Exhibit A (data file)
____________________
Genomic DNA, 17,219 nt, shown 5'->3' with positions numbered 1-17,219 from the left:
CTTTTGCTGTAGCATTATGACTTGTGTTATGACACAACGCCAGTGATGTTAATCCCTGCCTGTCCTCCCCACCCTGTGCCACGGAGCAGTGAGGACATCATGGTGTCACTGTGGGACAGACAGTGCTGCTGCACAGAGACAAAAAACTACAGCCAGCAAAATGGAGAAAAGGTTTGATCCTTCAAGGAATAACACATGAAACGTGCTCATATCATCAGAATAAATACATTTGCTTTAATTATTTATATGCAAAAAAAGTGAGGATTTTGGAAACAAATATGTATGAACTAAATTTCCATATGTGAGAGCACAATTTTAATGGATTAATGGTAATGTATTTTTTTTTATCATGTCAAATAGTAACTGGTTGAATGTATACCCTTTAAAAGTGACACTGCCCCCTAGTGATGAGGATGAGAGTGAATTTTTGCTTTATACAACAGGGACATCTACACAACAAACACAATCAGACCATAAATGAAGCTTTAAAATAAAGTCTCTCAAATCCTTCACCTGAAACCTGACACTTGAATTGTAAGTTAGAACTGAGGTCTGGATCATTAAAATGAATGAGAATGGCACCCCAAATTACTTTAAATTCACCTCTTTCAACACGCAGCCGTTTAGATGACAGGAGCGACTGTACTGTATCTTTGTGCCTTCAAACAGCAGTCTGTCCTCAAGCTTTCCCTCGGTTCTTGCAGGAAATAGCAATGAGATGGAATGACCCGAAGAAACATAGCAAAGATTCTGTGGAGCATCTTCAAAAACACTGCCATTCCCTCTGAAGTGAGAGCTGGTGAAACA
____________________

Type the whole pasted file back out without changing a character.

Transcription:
Genomic DNA, 17,219 nt, shown 5'->3' with positions numbered 1-17,219 from the left:
CTTTTGCTGTAGCATTATGACTTGTGTTATGACACAACGCCAGTGATGTTAATCCCTGCCTGTCCTCCCCACCCTGTGCCACGGAGCAGTGAGGACATCATGGTGTCACTGTGGGACAGACAGTGCTGCTGCACAGAGACAAAAAACTACAGCCAGCAAAATGGAGAAAAGGTTTGATCCTTCAAGGAATAACACATGAAACGTGCTCATATCATCAGAATAAATACATTTGCTTTAATTATTTATATGCAAAAAAAGTGAGGATTTTGGAAACAAATATGTATGAACTAAATTTCCATATGTGAGAGCACAATTTTAATGGATTAATGGTAATGTATTTTTTTTTATCATGTCAAATAGTAACTGGTTGAATGTATACCCTTTAAAAGTGACACTGCCCCCTAGTGATGAGGATGAGAGTGAATTTTTGCTTTATACAACAGGGACATCTACACAACAAACACAATCAGACCATAAATGAAGCTTTAAAATAAAGTCTCTCAAATCCTTCACCTGAAACCTGACACTTGAATTGTAAGTTAGAACTGAGGTCTGGATCATTAAAATGAATGAGAATGGCACCCCAAATTACTTTAAATTCACCTCTTTCAACACGCAGCCGTTTAGATGACAGGAGCGACTGTACTGTATCTTTGTGCCTTCAAACAGCAGTCTGTCCTCAAGCTTTCCCTCGGTTCTTGCAGGAAATAGCAATGAGATGGAATGACCCGAAGAAACATAGCAAAGATTCTGTGGAGCATCTTCAAAAACACTGCCATTCCCTCTGAAGTGAGAGCTGGTGAAACA